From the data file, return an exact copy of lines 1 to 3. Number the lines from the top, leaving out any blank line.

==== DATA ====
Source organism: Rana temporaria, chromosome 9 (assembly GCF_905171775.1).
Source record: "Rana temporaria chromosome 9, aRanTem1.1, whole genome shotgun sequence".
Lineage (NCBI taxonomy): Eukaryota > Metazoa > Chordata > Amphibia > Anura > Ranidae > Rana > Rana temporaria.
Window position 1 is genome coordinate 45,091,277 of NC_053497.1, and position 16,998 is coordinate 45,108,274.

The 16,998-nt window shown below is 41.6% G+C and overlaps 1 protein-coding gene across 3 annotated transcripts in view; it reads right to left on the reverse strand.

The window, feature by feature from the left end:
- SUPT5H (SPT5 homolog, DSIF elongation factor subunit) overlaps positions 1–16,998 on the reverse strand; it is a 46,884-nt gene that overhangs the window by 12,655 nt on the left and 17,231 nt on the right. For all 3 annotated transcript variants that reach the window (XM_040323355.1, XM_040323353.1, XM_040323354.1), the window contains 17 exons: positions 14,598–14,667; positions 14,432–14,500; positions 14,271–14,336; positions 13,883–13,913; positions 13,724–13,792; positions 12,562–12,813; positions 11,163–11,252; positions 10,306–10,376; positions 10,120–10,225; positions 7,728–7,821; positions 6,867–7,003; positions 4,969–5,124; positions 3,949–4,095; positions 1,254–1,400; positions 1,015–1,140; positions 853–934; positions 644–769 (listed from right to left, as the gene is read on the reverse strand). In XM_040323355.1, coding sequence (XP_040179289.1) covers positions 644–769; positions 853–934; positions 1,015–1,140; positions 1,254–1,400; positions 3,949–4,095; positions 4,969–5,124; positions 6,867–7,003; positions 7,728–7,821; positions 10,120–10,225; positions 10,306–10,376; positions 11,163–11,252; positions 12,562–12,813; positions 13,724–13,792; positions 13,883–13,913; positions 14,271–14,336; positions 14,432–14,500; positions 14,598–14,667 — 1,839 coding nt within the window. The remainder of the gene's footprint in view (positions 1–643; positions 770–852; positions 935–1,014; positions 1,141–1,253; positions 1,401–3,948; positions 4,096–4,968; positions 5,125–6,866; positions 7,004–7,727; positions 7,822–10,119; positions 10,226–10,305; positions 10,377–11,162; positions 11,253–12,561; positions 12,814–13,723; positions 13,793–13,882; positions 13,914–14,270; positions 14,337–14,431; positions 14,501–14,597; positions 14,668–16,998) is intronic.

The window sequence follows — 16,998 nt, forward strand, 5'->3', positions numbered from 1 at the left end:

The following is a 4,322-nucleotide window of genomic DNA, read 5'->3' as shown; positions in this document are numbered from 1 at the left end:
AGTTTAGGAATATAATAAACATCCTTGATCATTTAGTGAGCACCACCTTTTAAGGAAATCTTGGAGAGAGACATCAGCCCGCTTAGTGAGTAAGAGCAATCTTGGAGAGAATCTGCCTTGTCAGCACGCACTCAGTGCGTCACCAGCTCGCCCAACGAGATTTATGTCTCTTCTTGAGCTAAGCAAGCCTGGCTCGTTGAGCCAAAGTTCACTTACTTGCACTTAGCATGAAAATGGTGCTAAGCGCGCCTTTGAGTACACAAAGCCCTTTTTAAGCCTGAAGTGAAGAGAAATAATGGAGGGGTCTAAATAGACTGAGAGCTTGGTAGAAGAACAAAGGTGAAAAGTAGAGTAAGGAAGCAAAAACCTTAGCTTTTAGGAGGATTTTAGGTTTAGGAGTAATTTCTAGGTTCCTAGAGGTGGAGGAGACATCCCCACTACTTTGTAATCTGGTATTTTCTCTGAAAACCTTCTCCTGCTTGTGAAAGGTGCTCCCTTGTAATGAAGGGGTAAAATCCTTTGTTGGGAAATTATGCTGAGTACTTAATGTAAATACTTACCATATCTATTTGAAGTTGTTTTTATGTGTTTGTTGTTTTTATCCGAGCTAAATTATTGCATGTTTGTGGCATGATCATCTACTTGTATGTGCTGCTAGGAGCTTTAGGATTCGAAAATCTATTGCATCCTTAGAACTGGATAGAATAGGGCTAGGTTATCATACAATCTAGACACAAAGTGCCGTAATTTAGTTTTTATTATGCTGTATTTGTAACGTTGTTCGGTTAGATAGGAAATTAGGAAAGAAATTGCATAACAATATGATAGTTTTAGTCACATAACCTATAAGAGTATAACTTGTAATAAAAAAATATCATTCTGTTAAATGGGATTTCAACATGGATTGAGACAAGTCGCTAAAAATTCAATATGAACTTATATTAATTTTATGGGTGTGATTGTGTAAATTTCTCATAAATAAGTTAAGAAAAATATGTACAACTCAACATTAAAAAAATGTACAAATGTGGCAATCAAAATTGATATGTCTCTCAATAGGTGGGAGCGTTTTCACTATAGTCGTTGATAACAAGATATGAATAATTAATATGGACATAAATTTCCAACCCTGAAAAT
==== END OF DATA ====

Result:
Source organism: Rana temporaria, chromosome 9 (assembly GCF_905171775.1).
Source record: "Rana temporaria chromosome 9, aRanTem1.1, whole genome shotgun sequence".
Lineage (NCBI taxonomy): Eukaryota > Metazoa > Chordata > Amphibia > Anura > Ranidae > Rana > Rana temporaria.